: ($result->vocation == 2) ? 'Druid'
           :  ($result->vocation == 3) ? 'Paladin'
                    ....

;

It’s kind of ugly. You should stick with normal if statements.

Answer:

How to write a basic PHP Ternary Operator:

($your_boolean) ? 'This is returned if true' : 'This is returned if false';

Example:

$myboolean = true;
echo ($myboolean) ? 'foobar' : "penguin";
foobar

echo (!$myboolean) ? 'foobar' : "penguin";
penguin

A PHP ternary operator with an ‘elseif’ crammed in there:

$chow = 3;
echo ($chow == 1) ? "one" : ($chow == 2) ? "two" : "three";
three

But please don’t nest ternary operators except for parlor tricks. It’s a bad code smell.

Answer:

I’d rather than ternary if-statements go with a switch-case. For example:

switch($result->vocation){
case 1:
    echo "Sorcerer";
    break;
case 2:
    echo "Druid";
    break;
case 3:
    echo "Paladin";
    break;
case 4:
    echo "Knight";
    break;
case 5:
    echo "Master Sorcerer";
    break;
case 6:
    echo "Elder Druid";
    break;
case 7:
    echo "Royal Paladin";
    break;
default:
    echo "Elite Knight";
    break;
}

Answer:

To be honest, a ternary operator would only make this worse, what i would suggest if making it simpler is what you are aiming at is:

$groups = array(1=>"Player", 2=>"Gamemaster", 3=>"God");
echo($groups[$result->group_id]);

and then a similar one for your vocations

$vocations = array(
  1=>"Sorcerer",
  2=>"Druid",
  3=>"Paladin",
  4=>"Knight",
  ....
);
echo($vocations[$result->vocation]);

With a ternary operator, you would end up with

echo($result->group_id == 1 ? "Player" : ($result->group_id == 2 ? "Gamemaster" : ($result->group_id == 3 ? "God" : "unknown")));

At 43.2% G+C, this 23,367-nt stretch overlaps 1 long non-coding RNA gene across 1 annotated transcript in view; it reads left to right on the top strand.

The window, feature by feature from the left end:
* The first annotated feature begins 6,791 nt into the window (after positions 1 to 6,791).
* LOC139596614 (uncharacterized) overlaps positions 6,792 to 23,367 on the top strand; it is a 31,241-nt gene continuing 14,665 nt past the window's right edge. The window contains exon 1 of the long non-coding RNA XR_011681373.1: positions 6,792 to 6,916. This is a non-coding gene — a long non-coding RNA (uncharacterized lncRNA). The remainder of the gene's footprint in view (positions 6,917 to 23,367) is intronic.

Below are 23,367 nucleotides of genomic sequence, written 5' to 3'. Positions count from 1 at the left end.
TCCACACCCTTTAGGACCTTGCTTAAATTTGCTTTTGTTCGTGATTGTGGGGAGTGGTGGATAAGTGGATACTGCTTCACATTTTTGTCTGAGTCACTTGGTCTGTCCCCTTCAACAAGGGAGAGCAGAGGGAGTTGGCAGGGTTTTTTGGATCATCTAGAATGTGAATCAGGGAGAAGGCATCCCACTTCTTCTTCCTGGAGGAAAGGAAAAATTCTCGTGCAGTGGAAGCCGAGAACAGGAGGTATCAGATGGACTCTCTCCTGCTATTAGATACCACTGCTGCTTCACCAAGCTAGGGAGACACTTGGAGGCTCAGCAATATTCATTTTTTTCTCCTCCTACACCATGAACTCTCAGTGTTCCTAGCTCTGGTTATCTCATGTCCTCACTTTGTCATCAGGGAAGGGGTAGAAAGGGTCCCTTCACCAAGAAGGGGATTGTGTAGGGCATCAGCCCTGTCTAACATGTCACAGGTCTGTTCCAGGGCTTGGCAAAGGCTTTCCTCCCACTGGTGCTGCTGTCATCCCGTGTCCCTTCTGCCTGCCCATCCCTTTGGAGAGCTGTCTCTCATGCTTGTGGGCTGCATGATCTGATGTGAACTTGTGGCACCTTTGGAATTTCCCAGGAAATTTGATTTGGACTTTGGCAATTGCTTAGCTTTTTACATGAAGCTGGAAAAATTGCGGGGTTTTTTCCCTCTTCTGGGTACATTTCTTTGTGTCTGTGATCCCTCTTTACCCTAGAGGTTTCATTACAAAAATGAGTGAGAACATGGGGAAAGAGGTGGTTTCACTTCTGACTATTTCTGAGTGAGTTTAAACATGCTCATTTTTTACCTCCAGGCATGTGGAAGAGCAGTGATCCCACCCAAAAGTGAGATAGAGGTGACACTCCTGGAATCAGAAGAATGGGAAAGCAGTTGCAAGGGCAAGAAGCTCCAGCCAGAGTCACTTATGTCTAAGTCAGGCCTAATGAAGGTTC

Which as you can tell, only gets more complicated the more you add to it

Answer:

In addition to all the other answers, you could use switch. But it does seem a bit long.

switch ($result->vocation) {
case 1:
    echo 'Sorcerer';
    break;

case 2:
    echo 'Druid';
    break;

case 3:
    echo 'Paladin';
    break;

case 4:
    echo 'Knight';
    break;

case 5:
    echo 'Master Sorcerer';
    break;

case 6:
    echo 'Elder Druid';
    break;

case 7:
    echo 'Royal Paladin';
    break;

default:
    echo 'Elite Knight';
    break;
}

Answer:

You wouldn’t: it’s messy and hard to read.

You’re looking for the switch statement in the first case. The second is fine as it is but still could be converted for consistency

Ternary statements are much more suited to boolean values and alternating logic.

Answer:

You could also do:

echo "yes" ?: "no" // Assuming that yes is a variable that can be false.

Instead of:

echo (true)  ? "yes" : "no";

Answer:

PHP 8 (Left-associative ternary operator change)

Left-associative ternary operator deprecation https://wiki.php.net/rfc/ternary_associativity.
The ternary operator has some weird quirks in PHP. This RFC adds a deprecation warning for nested ternary statements. In PHP 8, this deprecation will be converted to a compile time error.

1 ? 2 : 3 ? 4 : 5;   // deprecated
(1 ? 2 : 3) ? 4 : 5; // ok

source: https://stitcher.io/blog/new-in-php-74#numeric-literal-separator-rfc